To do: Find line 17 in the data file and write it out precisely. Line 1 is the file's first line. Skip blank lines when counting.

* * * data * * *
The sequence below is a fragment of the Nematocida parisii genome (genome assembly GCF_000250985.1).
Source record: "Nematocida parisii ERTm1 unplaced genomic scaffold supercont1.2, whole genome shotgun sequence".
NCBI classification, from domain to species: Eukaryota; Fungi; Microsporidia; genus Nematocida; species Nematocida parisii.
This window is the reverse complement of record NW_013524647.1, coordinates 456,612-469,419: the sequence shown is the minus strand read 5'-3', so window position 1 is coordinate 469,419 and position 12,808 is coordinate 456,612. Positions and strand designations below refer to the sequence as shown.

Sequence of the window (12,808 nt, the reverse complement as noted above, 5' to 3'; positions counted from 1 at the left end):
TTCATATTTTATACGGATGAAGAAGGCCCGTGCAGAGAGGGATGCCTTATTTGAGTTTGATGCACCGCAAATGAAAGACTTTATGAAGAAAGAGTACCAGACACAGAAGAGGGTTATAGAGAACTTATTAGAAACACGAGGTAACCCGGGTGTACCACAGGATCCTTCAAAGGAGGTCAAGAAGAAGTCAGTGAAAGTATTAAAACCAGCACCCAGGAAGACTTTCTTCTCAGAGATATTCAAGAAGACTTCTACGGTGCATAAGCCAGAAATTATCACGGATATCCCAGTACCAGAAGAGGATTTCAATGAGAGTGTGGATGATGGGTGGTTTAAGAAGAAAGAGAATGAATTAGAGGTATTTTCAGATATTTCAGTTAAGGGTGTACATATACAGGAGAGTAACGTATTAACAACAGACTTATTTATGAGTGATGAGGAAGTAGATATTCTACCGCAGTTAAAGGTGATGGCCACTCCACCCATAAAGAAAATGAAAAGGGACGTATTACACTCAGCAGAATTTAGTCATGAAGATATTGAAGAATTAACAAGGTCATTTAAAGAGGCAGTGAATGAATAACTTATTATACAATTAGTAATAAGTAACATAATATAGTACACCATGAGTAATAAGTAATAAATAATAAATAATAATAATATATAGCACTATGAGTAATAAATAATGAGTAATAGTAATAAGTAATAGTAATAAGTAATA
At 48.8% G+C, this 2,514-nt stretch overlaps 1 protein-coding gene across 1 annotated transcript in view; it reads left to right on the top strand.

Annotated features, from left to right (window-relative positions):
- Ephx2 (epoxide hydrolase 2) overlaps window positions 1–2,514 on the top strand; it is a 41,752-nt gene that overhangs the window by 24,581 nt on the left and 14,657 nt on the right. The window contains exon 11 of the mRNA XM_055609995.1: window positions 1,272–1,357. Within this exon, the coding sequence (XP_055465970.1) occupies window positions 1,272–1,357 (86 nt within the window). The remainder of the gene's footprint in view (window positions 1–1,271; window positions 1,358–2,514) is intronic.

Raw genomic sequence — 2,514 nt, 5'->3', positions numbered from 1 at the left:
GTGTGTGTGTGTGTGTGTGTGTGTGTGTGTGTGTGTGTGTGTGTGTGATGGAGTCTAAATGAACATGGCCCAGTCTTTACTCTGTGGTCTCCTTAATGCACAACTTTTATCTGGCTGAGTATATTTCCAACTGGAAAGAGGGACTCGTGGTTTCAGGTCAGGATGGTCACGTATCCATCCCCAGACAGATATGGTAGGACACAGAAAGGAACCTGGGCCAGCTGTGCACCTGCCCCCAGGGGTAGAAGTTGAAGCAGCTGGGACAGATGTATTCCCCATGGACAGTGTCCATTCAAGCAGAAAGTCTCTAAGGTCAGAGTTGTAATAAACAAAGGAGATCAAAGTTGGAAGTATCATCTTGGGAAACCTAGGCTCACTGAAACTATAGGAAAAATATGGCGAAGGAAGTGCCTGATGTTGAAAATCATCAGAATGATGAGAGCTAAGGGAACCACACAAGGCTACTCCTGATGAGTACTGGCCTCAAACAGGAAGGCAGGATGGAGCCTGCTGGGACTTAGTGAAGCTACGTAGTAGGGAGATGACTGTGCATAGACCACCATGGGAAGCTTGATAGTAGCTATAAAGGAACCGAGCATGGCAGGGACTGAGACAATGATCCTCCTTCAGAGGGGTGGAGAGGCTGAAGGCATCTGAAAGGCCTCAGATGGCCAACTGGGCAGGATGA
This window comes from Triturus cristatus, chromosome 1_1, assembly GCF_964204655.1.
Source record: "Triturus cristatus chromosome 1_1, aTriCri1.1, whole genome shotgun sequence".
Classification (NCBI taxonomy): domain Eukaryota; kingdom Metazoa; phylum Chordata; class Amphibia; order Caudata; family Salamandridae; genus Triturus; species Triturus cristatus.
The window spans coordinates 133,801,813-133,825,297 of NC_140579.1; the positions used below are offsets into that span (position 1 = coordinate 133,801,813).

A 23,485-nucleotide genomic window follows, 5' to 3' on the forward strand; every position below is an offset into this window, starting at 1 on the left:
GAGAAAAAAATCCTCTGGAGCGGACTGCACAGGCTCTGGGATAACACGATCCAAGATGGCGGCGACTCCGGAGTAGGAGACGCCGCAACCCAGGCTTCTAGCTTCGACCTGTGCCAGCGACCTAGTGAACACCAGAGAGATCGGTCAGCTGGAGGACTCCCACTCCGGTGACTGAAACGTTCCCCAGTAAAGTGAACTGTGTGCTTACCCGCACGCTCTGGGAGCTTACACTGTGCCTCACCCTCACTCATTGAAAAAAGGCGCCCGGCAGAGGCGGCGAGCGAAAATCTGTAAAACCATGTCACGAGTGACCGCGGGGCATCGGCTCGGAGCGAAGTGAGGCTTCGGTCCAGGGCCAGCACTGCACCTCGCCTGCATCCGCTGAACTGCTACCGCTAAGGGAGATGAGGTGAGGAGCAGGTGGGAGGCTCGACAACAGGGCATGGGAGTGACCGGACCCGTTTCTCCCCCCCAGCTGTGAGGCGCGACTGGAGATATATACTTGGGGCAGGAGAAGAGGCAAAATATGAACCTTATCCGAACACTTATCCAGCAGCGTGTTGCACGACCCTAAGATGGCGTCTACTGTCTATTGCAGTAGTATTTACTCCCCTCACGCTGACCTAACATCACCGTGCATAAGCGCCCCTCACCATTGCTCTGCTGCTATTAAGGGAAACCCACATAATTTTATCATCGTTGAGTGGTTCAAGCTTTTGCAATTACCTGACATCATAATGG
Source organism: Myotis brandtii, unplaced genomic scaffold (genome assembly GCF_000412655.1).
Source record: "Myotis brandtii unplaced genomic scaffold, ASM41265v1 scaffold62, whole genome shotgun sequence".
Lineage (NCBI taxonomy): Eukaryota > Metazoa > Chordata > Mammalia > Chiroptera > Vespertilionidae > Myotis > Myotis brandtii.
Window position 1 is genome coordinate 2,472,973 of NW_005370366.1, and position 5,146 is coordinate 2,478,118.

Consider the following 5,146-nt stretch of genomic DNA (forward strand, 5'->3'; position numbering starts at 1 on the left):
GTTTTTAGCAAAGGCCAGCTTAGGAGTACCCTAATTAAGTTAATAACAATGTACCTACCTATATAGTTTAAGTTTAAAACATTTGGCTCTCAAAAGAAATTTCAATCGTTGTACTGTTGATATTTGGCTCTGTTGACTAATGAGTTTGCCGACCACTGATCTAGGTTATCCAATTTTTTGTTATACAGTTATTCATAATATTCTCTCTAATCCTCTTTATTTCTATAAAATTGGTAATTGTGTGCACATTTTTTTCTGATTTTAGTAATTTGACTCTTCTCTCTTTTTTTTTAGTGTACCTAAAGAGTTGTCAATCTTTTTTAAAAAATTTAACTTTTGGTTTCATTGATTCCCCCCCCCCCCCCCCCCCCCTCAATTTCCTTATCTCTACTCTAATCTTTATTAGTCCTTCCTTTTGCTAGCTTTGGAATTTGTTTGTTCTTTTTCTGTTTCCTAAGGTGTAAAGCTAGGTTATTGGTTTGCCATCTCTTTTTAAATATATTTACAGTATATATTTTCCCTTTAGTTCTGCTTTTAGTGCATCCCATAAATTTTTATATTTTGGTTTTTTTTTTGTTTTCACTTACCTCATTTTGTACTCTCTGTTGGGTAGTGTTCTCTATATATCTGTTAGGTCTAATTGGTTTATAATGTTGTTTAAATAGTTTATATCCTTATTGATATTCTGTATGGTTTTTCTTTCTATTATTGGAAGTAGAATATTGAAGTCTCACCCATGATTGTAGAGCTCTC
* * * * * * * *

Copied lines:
GAGAAAAAAATCCTCTGGAGCGGACTGCACAGGCTCTGGGATAACACGATCCAAGATGGCGGCGACTCCGGAGTAGGAGACGCCGCAACCCAGGCTTCTAGCTTCGACCTGTGCCAGCGACCTAGTGAACACCAGAGAGATCGGTCAGCTGGAGGACTCCCACTCCGGTGACTGAAACGTTCCCCAGTAAAGTGAACTGTGTGCTTACCCGCACGCTCTGGGAGCTTACACTGTGCCTCACCCTCACTCATTGAAAAAAGGCGCCCGGCAGAGGCGGCGAGCGAAAATCTGTAAAACCATGTCACGAGTGACCGCGGGGCATCGGCTCGGAGCGAAGTGAGGCTTCGGTCCAGGGCCAGCACTGCACCTCGCCTGCATCCGCTGAACTGCTACCGCTAAGGGAGATGAGGTGAGGAGCAGGTGGGAGGCTCGACAACAGGGCATGGGAGTGACCGGACCCGTTTCTCCCCCCCAGCTGTGAGGCGCGACTGGAGATATATACTTGGGGCAGGAGAAGAGGCAAAATATGAACCTTATCCGAACACTTATCCAGCAGCGTGTTGCACGACCCTAAGATGGCGTCTACTGTCTATTGCAGTAGTATTTACTCCCCTCACGCTGACCTAACATCACCGTGCATAAGCGCCCCTCACCATTGCTCTGCTGCTATTAAGGGAAACCCACATAATTTTATCATCGTTGAGTGGTTCAAGCTTTTGCAATTACCTGACATCATAATGG